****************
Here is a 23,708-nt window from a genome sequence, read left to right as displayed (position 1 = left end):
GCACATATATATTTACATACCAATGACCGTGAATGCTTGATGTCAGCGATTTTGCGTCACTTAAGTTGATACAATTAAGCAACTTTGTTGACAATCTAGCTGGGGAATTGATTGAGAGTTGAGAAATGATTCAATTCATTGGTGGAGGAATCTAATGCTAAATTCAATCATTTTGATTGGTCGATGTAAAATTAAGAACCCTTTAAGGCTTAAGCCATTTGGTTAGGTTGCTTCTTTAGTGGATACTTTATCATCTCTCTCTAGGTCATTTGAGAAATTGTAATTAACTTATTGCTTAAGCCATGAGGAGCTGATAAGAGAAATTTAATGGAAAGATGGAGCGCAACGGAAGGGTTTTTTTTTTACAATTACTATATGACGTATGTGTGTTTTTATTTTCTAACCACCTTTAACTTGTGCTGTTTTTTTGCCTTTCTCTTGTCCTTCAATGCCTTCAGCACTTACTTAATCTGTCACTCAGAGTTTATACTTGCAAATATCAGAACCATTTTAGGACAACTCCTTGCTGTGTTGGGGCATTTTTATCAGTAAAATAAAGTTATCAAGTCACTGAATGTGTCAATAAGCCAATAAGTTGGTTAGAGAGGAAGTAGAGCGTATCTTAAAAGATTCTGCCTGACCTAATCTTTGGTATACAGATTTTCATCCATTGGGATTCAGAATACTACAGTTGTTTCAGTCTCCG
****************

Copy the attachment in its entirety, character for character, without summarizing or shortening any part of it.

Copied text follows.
Here is a 23,708-nt window from a genome sequence, read left to right as displayed (position 1 = left end):
GCACATATATATTTACATACCAATGACCGTGAATGCTTGATGTCAGCGATTTTGCGTCACTTAAGTTGATACAATTAAGCAACTTTGTTGACAATCTAGCTGGGGAATTGATTGAGAGTTGAGAAATGATTCAATTCATTGGTGGAGGAATCTAATGCTAAATTCAATCATTTTGATTGGTCGATGTAAAATTAAGAACCCTTTAAGGCTTAAGCCATTTGGTTAGGTTGCTTCTTTAGTGGATACTTTATCATCTCTCTCTAGGTCATTTGAGAAATTGTAATTAACTTATTGCTTAAGCCATGAGGAGCTGATAAGAGAAATTTAATGGAAAGATGGAGCGCAACGGAAGGGTTTTTTTTTTACAATTACTATATGACGTATGTGTGTTTTTATTTTCTAACCACCTTTAACTTGTGCTGTTTTTTTGCCTTTCTCTTGTCCTTCAATGCCTTCAGCACTTACTTAATCTGTCACTCAGAGTTTATACTTGCAAATATCAGAACCATTTTAGGACAACTCCTTGCTGTGTTGGGGCATTTTTATCAGTAAAATAAAGTTATCAAGTCACTGAATGTGTCAATAAGCCAATAAGTTGGTTAGAGAGGAAGTAGAGCGTATCTTAAAAGATTCTGCCTGACCTAATCTTTGGTATACAGATTTTCATCCATTGGGATTCAGAATACTACAGTTGTTTCAGTCTCCG